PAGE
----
By By Kirk Williams - images & text © 1998
Overall, the kit is done very well. The entire model consists of only nineteen pieces, including stand. This simplicity makes the Defiant an easy model to build.
Completed, the model comes in right at 15.75" long and 11.25" wide. The main construction is basic, consisting of putting the top half of the body on the bottom. Most detail is molded directly into the two main hull pieces, keeping the number of parts small. The nacelle details are the most rigorous assembly on this model. They consist of panels with the warp grid and Bussard collectors glued in between the main hull halves.
The Bussard collectors are separate pieces that fit onto the front panels. While they are a bit of a tight fit to line up, the separate pieces lend a degree of detail that would probably not have been possible if they had been molded on. The deflector grid is much like the nacelles - just a panel that fits between the two hull halves. All parts fit smoothly, except for a sensor grid piece that fits onto the bottom of the hull, right behind where the stand fits. The piece does not lie flush and leaves gaps. With a little sanding, it will fit smoothly.
The tubular piece that fits on the bottom of the bridge section is one of this model's nicer bits of detail. The kit is designed such that you are supposed to put the decals on this part before you glue it in place. This is a nice feature that I have not previously seen on a Star Trek model.
This kit's biggest disappointment is that there are no clear pieces. This makes this model nearly impossible to light up, unless you just do running lights or cast your own clear parts. If the Bussard collectors, deflector, etc. were clear, this could be built into a very attractive and practical lighted model. [This shortcoming can be corrected by using the Defiant clear resin parts made by Don Matthy. Write him for more details. - Ed] Unlike most Star Trek models, this particular kit has plenty of space to fit a battery pack inside the hull, and because of the ship's configuration, it would be easy to run lights to the nacelles.
The waterslide decals are easy to apply, except for the stripes on top that include the name and registry. This is a rather long, thin decal, which has to be handled carefully to avoid breaking. Also, it has to be centered with a fair degree of accuracy, or the ends do not come out even. The other problem with this decal lies in the fact that the edges tend to overlap the bumps that are supposed to be the running lights. I had to trim the decal around the running lights in order to get it to fit properly. It requires a bit of working to get it around the curves and still stay straight. You might consider cutting the name and registry away from the stripes and applying this decal in three pieces.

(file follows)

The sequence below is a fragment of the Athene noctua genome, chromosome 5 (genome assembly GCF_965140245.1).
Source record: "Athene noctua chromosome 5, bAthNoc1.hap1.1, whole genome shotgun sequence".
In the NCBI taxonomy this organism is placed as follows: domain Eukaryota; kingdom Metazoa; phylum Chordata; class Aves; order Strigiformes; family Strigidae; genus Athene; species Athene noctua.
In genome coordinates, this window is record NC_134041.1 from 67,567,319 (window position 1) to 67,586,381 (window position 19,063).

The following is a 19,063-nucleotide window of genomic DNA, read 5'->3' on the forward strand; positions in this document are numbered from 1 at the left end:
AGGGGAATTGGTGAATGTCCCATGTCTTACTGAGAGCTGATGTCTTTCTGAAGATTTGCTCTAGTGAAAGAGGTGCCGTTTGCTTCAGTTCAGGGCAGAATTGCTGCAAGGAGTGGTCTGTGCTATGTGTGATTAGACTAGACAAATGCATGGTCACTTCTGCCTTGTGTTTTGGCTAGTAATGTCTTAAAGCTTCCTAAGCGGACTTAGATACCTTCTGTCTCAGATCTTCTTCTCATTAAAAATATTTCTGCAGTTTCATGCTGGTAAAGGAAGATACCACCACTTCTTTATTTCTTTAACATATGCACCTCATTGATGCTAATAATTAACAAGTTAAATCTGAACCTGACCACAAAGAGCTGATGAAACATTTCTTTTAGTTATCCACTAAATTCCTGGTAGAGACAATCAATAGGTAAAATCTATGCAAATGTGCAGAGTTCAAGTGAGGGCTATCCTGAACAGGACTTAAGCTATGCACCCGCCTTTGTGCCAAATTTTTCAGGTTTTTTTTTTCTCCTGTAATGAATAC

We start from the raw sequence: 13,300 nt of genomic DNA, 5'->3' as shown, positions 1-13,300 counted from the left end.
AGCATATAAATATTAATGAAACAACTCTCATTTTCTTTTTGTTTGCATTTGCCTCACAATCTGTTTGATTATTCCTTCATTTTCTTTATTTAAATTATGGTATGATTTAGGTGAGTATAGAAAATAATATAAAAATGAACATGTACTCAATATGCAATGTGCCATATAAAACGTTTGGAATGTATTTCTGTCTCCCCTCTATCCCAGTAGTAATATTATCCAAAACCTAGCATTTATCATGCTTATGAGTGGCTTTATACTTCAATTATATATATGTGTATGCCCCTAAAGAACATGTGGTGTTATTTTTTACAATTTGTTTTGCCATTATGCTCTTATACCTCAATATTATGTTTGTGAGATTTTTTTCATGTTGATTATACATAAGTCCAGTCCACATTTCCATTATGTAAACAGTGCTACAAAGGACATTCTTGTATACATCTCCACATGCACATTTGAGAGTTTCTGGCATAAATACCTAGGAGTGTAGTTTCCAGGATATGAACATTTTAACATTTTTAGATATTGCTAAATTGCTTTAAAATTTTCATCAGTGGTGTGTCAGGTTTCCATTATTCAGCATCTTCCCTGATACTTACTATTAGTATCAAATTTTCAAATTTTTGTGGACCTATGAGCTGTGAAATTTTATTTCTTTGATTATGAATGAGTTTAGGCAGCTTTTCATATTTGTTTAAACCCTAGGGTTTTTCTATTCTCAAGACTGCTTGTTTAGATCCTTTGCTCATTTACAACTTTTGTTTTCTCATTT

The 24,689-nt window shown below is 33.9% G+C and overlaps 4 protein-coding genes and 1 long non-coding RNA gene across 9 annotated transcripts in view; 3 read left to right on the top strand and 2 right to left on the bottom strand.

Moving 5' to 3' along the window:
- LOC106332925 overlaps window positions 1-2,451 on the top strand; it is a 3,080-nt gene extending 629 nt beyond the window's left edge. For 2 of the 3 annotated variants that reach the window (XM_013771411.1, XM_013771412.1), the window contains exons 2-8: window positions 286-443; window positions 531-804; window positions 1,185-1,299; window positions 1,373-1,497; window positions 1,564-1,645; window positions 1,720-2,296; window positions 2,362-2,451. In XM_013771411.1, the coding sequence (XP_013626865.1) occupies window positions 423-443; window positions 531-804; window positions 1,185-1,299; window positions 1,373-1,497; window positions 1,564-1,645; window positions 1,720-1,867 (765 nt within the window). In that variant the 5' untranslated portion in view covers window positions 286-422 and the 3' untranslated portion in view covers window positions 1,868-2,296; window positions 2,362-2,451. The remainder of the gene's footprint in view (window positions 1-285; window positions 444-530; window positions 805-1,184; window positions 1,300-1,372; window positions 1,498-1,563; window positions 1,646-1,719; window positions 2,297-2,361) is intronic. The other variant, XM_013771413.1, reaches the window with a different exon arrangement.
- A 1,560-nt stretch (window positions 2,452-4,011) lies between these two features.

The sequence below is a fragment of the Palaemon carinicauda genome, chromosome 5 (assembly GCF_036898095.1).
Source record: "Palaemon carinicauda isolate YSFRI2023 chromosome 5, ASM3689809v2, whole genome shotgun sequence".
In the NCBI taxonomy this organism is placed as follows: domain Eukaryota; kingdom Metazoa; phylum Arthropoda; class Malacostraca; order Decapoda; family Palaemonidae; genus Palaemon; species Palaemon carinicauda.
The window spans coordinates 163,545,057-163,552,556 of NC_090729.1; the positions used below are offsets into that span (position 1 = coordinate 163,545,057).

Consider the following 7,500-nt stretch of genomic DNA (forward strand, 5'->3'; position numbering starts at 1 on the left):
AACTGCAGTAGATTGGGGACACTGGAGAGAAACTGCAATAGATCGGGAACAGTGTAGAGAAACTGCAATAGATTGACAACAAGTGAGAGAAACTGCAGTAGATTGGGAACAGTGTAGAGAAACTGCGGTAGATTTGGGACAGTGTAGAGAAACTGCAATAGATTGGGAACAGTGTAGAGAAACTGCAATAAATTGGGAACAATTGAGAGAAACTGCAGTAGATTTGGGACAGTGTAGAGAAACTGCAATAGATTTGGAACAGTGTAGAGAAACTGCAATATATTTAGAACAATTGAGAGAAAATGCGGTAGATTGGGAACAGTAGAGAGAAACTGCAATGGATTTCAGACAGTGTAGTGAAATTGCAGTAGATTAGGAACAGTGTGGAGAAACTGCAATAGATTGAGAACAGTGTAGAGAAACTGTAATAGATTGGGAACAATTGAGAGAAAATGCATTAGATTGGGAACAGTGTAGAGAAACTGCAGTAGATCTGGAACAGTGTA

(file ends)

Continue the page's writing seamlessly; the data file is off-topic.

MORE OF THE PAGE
This model's curved surfaces make certain areas hard to mask, but applying a base coat can help. I used Duck Egg Blue, which I think turned out nicer than the recommended light gray color. I recommend the Testor's Model Master paint series. The flat colors of that brand are good for hiding brush strokes.
Getting back to masking, the challenge of masking this kit is increased by what I regard as the kit's biggest shortcoming: raised panel lines. It's hard to trace around with when masking, and if the paint starts getting a little thick, the panel lines tend to disappear. I ended up going over each one with the back of my knife blade, etching all the panel lines. Engraved panel lines look much better and are easier to mask around. Also, if you decide to add running lights, engraved panel lines provide an easy way to hide an access panel for the battery pack.
Overall, the kit is very well made. Unlike some of AMT's other models, this one has a good parts fit and has no notable innacuries. Short of missing a few panel lines and panels, the model matches nicely with TV version. As for scale, it is definitely not sized to match any other of AMT's Star Trek ships, but while it's an odd scale, it builds into a model that fits nicely on a shelf. Plus you don't have to worry about it getting knocked over and a nacelle breaking off - a common problem plaguing the original 16" and TOS Enterprise.
If you put a bit of time into your paint job, this should turn out to be a model you will be proud to display.
Please note that the opinions expressed in this article are those of the reviewer.
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This page copyright © 2012 Starship Modeler. First posted on 6 December 2000. Last updated 13 September 2014.